Deputy BoG Governor recounts impact of coronavirus on banking sector at 5th CEO’s summit

Dr Maxwell Opoku Afari, Deputy Governor, BankofGhana1212.jpeg First Deputy Governor of the Bank of Ghana, Dr. Maxwell Opoku-Afari

Mon, 17 May 2021 Source: 3news.com

First Deputy Governor, of the Bank of Ghana (BoG), Dr Maxwell Opoku-Afari, has recounted how the coronavirus pandemic negatively impacted on the banking sector of the local economy.

Prior to the pandemic, he said at the 5th CEO’s Summit on Monday, May 17, the implementation of sound macroeconomic policies between 2017 and 2019, significantly improved the macro fundamentals of the Ghanaian economy.

Broadly, he said, the economy was characterized by strong GDP growth, averaging 7 percent over the period, and inflation declined to single-digits and within the Bank’s medium-term target of 8±2 percent. The unwinding of the large macro imbalances resulted in lower fiscal and current account deficits, accompanied by three consecutive years of trade surpluses.

The country’s reserve buffers also improved, providing some anchor to exchange rate stability. Public debt management policies were strengthened, and the debt profile restructured to lessen the repayment burden. This created some fiscal space to support the implementation of growth-enhancing policy initiatives by government. Alongside these, the Bank implemented comprehensive financial sector reforms which resulted in well-capitalised, strong, and liquid banking sector, well-positioned to support the country’s growth and development agenda.

With this background, the policy direction at the start of 2020 was to further consolidate the achievements and move the country to the next stage of the development agenda.

Consequently, Dr Opoku-Afari added, prudent, and complementary monetary and fiscal policies were programmed. First, monetary policy was to steer inflation further down to low and stable levels. For the financial sector, the successful completion of the clean-up had improved prudential regulations, strengthened efficiency, and refocused the banking sector to its intermediary role to finance the growth needs of the country, he added.

“Second, fiscal policy was geared towards aggressive tax reforms and pro-growth initiatives in the agriculture and industrial sectors to expand the productive capacity of the economy. And last but not the least, other structural reforms were initiated to increase efficiency of the public sector through digitisation and by so doing, formalize the economy and improve the ease of doing business,” he said.

This was where the Ghanaian economy was at the start of 2020, until March, when Covid disrupted the rather very strong economic outlook, he said.

The severity of the pandemic prompted restricted movements, lockdowns, and border closures to halt its spread. These resulted in a slump in economic activity and almost wiped off the gains achieved over the three-years prior. For instance, GDP growth slumped to 0.4 percent in 2020 (the lowest in decades) compared with the pre-Covid projection of 6.8 percent. Inflation spiked from single to double digits, peaked at 11.4 percent in July 2020, driven mainly by food price pressures due to the lockdown measures, before easing to 10.4 percent in December 2020.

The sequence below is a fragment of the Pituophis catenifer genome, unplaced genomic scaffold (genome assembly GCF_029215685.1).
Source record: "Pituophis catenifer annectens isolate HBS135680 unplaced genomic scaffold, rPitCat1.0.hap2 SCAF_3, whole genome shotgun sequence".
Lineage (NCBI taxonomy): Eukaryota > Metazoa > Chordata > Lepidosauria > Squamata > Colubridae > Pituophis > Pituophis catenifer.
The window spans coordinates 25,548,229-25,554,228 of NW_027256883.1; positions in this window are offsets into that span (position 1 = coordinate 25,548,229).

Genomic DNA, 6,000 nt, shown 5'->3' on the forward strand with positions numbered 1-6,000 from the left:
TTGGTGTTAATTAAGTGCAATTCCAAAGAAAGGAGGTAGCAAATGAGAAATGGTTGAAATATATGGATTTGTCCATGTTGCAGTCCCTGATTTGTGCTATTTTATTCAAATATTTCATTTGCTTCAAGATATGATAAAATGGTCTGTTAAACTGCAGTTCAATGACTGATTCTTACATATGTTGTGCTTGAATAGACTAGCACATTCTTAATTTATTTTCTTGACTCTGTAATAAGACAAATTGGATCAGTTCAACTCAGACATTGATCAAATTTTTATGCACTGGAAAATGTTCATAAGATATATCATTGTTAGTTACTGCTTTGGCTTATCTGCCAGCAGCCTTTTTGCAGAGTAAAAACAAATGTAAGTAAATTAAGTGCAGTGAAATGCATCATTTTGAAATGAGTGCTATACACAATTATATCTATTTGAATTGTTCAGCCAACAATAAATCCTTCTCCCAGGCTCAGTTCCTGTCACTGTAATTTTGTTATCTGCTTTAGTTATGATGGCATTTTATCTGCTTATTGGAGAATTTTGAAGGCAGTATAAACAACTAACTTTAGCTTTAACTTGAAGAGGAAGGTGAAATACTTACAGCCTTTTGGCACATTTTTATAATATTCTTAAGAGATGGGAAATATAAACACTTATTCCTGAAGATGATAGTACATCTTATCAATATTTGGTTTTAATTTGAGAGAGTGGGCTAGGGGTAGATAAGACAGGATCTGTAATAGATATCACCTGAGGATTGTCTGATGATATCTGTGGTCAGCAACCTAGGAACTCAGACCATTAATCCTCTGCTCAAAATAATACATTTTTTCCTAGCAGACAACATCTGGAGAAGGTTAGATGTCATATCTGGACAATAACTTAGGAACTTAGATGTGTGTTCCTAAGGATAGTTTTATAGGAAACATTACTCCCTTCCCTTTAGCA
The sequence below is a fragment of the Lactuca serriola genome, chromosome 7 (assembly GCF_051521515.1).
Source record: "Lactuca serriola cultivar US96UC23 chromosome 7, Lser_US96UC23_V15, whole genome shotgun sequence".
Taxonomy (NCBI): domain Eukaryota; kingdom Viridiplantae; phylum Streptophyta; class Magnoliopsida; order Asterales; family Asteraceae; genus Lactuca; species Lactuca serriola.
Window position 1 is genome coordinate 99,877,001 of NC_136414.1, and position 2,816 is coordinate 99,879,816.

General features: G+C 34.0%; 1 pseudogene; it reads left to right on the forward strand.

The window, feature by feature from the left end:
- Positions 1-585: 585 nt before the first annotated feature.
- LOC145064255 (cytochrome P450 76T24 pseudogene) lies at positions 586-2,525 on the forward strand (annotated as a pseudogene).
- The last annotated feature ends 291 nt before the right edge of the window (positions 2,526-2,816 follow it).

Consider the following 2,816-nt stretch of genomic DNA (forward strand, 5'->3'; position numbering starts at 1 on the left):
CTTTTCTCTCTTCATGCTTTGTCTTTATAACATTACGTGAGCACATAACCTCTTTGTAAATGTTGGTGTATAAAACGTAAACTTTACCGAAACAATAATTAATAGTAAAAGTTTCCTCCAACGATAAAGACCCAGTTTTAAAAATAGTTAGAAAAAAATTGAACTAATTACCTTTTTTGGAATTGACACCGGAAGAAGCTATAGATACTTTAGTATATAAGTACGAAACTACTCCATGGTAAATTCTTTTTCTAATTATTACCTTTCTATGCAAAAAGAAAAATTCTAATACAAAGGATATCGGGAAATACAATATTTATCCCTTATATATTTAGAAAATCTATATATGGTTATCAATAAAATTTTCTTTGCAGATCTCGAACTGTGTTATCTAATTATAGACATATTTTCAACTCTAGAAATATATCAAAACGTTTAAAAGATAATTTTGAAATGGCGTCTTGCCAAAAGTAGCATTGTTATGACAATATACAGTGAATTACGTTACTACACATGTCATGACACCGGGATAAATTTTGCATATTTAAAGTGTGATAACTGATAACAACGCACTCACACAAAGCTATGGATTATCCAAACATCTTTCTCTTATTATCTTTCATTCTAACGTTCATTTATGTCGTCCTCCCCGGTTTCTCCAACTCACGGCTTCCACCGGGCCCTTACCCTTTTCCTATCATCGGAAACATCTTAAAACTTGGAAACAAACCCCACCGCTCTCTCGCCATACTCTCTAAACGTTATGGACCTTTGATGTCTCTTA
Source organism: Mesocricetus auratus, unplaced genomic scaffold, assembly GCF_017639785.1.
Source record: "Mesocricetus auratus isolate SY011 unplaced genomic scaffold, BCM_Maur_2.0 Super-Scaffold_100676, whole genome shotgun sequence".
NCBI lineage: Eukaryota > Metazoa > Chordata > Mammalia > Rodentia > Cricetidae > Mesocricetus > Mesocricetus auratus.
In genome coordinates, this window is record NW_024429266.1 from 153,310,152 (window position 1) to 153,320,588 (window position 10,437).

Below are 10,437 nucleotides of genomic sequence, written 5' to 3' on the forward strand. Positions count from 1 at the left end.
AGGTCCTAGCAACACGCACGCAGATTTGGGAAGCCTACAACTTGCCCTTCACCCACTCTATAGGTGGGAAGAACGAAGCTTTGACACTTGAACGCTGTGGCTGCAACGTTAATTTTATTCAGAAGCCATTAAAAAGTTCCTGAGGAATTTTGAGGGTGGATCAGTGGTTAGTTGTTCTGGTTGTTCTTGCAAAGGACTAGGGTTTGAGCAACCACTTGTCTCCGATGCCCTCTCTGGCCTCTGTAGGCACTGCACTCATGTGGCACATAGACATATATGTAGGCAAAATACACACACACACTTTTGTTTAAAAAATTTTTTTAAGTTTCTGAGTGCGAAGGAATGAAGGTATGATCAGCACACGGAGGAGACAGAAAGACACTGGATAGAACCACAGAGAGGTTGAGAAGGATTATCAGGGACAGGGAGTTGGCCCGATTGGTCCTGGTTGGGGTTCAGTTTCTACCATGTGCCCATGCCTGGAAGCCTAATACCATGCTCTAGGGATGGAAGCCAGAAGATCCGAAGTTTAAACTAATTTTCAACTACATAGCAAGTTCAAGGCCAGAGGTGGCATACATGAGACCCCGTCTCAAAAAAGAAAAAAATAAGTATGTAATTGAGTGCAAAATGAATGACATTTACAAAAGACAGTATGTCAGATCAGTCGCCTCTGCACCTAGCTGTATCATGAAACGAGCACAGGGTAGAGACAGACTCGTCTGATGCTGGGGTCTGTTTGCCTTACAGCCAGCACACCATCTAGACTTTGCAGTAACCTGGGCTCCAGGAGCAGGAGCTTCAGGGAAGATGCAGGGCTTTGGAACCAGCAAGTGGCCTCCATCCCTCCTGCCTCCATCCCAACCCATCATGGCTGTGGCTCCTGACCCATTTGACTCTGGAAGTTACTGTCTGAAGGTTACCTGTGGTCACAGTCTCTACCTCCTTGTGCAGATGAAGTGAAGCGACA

The disruptions in global supply chains adversely impacted trade activity. Businesses faced supply constraints amid weak consumer demand which set off cost-cutting measures including reduction in working hours, layoffs, and wage cutbacks, worsening the unemployment situation.

Fiscal pressures from the health sector and the social consequences of the restricted movements mounted and disrupted the fiscal consolidation path. As a result, additional expenditures related to the Covid-19 coupled with revenue shortfalls on account of the economic slowdown and sharp drop in oil revenues, elevated the 2020 fiscal deficit to 11.7 percent of GDP, from a pre-Covid projection of 4.7 percent of GDP. These unanticipated fiscal developments also pushed up the stock of public debt to 74.6 percent of GDP at the end of 2020 from 62.4 percent of GDP recorded in 2019.

Mr. Chairman, the combined demand and supply shock from Covid required decisive and swift fiscal, monetary, and macroprudential policy responses to moderate the economic damage. The policy responses included fiscal stimulus packages, including several social intervention measures.

To complement these, the Bank lowered the monetary policy rate by 150 basis points and implemented other macro-prudential measures to ensure adequate liquidity within the financial sector during the pandemic.

The push for financial digitization was intensified with the removal of transfer costs (for minimum transactions) on mobile networks, and the Universal Quick Response Code for payments across banks, Telco’s, fintechs and merchants was implemented to promote e-commerce and e-transactions.

The economic costs of the Covid-shock, in terms of foregone growth and its implications for employment and poverty reduction, infrastructural development, and economic expansion, are enormous and would require carefully crafted strategies to reset the economic agenda back to stability and growth.

Source: 3news.com
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